The clapboard was removed and saved for projects down the road. I had dreams of accent walls and whatnot. Jerry started pulling the electrical wiring for the small pen/bathroom/bedroom. When he started doing the electrical work, he had quiet the challenge as the breaker box wasn’t installed. Heck, the wall where the breaker box would one day be installed hadn’t been built yet. However, if we were going to keep on schedule, the electric had to be done so we could finish the exterior of the house.
South Side Treasure
There was actually quite a lot of treasure in this old bathroom. When we first bought the house, it was in the wardrobe in this room that Jerry found books and Bibles they had brought from Scotland. In this wardrobe were handwritten land records from the 1850’s on. I’m still amazed at all that we found in here.
There was another treasure found in this room during the restoration/renovation process. Behind the washer and dryer and behind the blue sheet being used for a curtain, was an original wooden window. It was on the exterior of the house, exposed to the elements and it was in bad condition. We carefully removed the window in hopes of re-purposing it. You see, I had a place that I needed that window to go. Flanking what had been serving as the front door were two windows. The window to the left of the door had been replaced by a door leading into the large north pen. I needed this window to replace the one they had removed.
Insulation and OSB Installation
Once outside, we realized that the changes we made would be the first indication to the world at large that we were renovating the house and not killing by inches. Outside, once the electrical wiring was completed, we installed the rolls of insulation. The rolls are designed to fit perfectly between modern day framing. Unfortunately, old time framing is wider and the rolls didn’t fill up the space. We cut the rolls and filled the gaps to ensure that the house had a chance to keep us cool or warm.
After the insulation was in, Oriented Strand Board or OSB was hung on the exterior. Ha! It was hung…easy as that. Not exactly. Each sheet weight 76 pounds. If the wind was blowing, it acted like a sail. Jerry and I did this by ourselves which meant that one of us had to hold it in place while the other used the drill to install it. It was a job, but when you are covering 4′ X 8′ at a time, it went quickly.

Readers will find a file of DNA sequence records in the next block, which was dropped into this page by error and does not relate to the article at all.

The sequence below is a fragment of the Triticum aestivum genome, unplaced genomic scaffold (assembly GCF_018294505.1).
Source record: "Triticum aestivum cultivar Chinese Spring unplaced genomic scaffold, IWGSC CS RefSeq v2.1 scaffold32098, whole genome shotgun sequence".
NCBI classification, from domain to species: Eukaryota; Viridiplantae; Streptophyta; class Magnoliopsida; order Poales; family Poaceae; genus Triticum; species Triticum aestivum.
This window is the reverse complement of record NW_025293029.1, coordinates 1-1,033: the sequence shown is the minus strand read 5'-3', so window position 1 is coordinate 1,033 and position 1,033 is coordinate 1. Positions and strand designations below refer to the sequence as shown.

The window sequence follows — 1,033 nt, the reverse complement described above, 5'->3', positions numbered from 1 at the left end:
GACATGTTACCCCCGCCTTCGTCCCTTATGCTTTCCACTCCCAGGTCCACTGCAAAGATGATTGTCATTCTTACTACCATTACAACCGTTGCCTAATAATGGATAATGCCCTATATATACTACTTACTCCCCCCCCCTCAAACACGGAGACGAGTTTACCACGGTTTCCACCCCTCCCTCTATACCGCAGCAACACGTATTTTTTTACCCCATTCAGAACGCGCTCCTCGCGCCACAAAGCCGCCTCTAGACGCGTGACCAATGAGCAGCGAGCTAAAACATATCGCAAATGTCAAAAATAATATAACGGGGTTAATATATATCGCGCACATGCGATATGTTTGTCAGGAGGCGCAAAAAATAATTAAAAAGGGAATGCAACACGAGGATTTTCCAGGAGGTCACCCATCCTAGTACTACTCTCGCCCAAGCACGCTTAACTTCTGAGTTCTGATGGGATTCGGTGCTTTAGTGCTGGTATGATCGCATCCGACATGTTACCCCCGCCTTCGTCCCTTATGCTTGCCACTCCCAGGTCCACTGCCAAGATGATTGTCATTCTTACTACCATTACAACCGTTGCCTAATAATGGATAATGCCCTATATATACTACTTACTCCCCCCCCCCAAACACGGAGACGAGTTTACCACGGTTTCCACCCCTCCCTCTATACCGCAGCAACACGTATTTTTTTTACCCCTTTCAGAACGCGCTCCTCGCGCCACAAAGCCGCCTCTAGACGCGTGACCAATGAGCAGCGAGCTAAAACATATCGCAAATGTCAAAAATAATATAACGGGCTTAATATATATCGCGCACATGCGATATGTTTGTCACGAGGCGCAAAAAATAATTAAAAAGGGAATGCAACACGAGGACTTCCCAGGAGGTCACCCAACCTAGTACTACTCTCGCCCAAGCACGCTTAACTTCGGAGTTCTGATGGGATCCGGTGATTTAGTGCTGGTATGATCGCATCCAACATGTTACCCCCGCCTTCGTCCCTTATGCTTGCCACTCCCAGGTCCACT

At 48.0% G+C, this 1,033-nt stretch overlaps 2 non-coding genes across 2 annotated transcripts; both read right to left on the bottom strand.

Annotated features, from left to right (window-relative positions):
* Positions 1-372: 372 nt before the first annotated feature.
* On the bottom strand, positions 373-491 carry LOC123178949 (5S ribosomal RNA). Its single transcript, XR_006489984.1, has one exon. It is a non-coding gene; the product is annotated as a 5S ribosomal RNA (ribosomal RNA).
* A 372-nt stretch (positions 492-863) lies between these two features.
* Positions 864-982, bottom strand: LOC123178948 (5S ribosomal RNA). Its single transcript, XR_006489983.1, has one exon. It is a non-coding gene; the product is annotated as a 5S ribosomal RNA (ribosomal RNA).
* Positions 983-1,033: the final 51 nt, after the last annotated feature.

Reinstalling the Floor
We had to reinstall the floor. A concern we had was that the old house would not be able to maintain heat or cool air and would be uncomfortable. I know it is an old house and that is the way they are. However, we had an opportunity to do some things to help make that better. One thing was we insulated the floor. When we had seen the original flooring, we noticed that you could see through the boards. This was probably cool in the winter. I wasn’t a fan.
The solution was simple in theory, but a pain in practice. Jerry and I would slide sheets of thin particle board through the floor joists. We would position them and Jerry would slide underneath and screw them into the floor joists. This seemed to take forever. Once in, we placed the rolled insulation between the joists and topped with AdvanTech tongue and groove decking. I just thought OSB was heavy. AdvanTech sub-flooring sheets are about 100 pounds each. Luckily, we could slide them into place.
First Time Window Installation
We were first time window installers and so I was a little bit nervous. I shouldn’t have been. Window installation was a breeze. We wrapped the house with the construction fabric and slid the widows into place. A few screws, and they were installed. It really couldn’t have been easier. The process went beautifully and in just a couple of days, this room was complete.